Well, one of my objectives for Goal 2 Work on YA Thriller is Read YA Thrillers. Sounds great, doesn't it? Recently I started what I thought was a YA thriller as well as a YA thriller-ish piece of science fiction. I didn't finish either one of them. I was always having to stop to read material that didn't seem to have anything to do with the story I believed I was reading. I just couldn't maintain interest.
What, Exactly, Do You Mean, Gail?
For a story to work, everything in it must support it in some way. At the very least, if something appears in a story, it needs to support character, theme, or plot. If it doesn't, it stops the forward momentum of the story. Readers have to pause to take in this new material that doesn't relate to anything they've read before and, they may find, won't relate to much they're going to read.
For instance, eight or ten years ago, the YA blogosphere got hopped up because an agent, whose name I really don't know, went on record as saying that YA needed romance. Indeed, there is a lot of romance, or at least romantic entanglements, in YA across the board. But if the romance doesn't support the story, the writer has to stop the story to talk about young love.
Okay, the first book I quit reading involved a murder and potential victims getting weird murder-connected communications a year later. I thought that sounded thrilling. I thought that was the basic story, these young women getting messages and perhaps being targeted. I may have been wrong, though. The story may have been about something else, something deep and not thrilling. Especially since there was a lot of love interest going on in the first more than third of the book. There was a torn-between-two-lovers situation and another couple. I read quite a bit, wasn't clear on what these romances had to do with the story I thought I was going to read, and if the story was something else, I never figured out what it was. I may have got almost to the mid-way point on this one.
The second book I quit reading involved four young people fighting a terrorist group plotting attacks in the future. Thrilling! And sci-fi, which is good for me to read because I have an adult sci-fi project to shop around at some point. But the action kept stopping so characters could talk about how one of them was bi-sexual, one was gay, and one was transgender. We also had to pause for the hints that some of these characters were attracted to one another. It wasn't clear to me how this supported the terrorist story or how it was going to. So I gave up on that one, too.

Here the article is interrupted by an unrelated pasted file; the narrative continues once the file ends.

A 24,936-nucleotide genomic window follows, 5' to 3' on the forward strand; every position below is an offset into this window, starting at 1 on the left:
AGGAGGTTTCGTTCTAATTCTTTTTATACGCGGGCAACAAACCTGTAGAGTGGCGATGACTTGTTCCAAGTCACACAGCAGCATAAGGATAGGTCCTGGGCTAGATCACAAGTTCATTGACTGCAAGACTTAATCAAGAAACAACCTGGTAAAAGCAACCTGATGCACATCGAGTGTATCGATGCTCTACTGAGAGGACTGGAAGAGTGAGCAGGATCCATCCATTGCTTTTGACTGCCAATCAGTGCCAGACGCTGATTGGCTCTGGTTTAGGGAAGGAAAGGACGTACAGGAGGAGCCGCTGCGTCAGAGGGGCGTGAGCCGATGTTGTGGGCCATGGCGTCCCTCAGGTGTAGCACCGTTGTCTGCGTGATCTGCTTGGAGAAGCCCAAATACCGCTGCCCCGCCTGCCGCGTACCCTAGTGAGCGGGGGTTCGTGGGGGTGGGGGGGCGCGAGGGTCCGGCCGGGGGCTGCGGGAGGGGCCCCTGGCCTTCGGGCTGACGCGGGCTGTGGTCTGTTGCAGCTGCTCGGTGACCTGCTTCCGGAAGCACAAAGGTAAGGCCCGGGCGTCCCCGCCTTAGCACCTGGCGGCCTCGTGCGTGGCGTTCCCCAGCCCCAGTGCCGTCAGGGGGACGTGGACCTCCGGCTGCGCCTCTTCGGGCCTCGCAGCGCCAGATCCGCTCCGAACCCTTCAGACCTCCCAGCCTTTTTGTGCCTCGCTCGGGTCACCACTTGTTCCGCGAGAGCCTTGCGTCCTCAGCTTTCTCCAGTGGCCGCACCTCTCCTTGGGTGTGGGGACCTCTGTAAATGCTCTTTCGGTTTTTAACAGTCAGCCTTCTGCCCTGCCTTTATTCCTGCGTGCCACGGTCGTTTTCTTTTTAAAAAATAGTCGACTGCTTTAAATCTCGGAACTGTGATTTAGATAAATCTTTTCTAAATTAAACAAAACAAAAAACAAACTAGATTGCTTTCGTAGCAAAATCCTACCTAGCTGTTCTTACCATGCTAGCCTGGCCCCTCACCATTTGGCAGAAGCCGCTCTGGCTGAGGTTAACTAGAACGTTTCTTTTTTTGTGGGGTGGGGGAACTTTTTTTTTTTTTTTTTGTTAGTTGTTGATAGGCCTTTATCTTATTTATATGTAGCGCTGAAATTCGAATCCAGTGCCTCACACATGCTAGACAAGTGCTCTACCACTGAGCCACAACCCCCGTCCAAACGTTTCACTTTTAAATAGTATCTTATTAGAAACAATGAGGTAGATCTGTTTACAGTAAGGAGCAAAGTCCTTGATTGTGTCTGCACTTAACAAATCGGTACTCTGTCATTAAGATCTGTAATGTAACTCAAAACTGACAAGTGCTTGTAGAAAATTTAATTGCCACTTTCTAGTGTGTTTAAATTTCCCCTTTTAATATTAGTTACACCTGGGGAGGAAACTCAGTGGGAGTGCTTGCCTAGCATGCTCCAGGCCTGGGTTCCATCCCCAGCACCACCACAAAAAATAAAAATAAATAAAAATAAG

All the romantic and quasi-romantic diversions in these books kept slowing the story down because they didn't seem to be about the story. Especially with the science fiction book, I felt as if I was sometimes reading filler.
An Example Of Romance Serving Story
I happen to have just finished the adult novel My Sister the Serial Killer by Oyinkan Braithwaite. In this book the narrator and her sister are both attracted to the same man who is only attracted to one of them. A twist on the torn-between-two-lovers scenario that is so popular in YA. In this case, this romantic entanglement absolutely supports the plot, which is all about how the narrator will deal with her murderous sister. It creates tension. It definitely makes readers want to move on. It made this reader, anyway.
It's not just romance that can stop a story. Humor writers have to be careful to note use random jokes. If material doesn't support character, theme, or plot, it doesn't matter how funny it is, it will distract readers and discourage them from continuing reading.
This explains why a couple of days ago I edited out a lengthy HGTV joke in Chapter 17 of a new project. It didn't do anything and would have left readers wondering what it was doing there and if they needed to remember it going forth.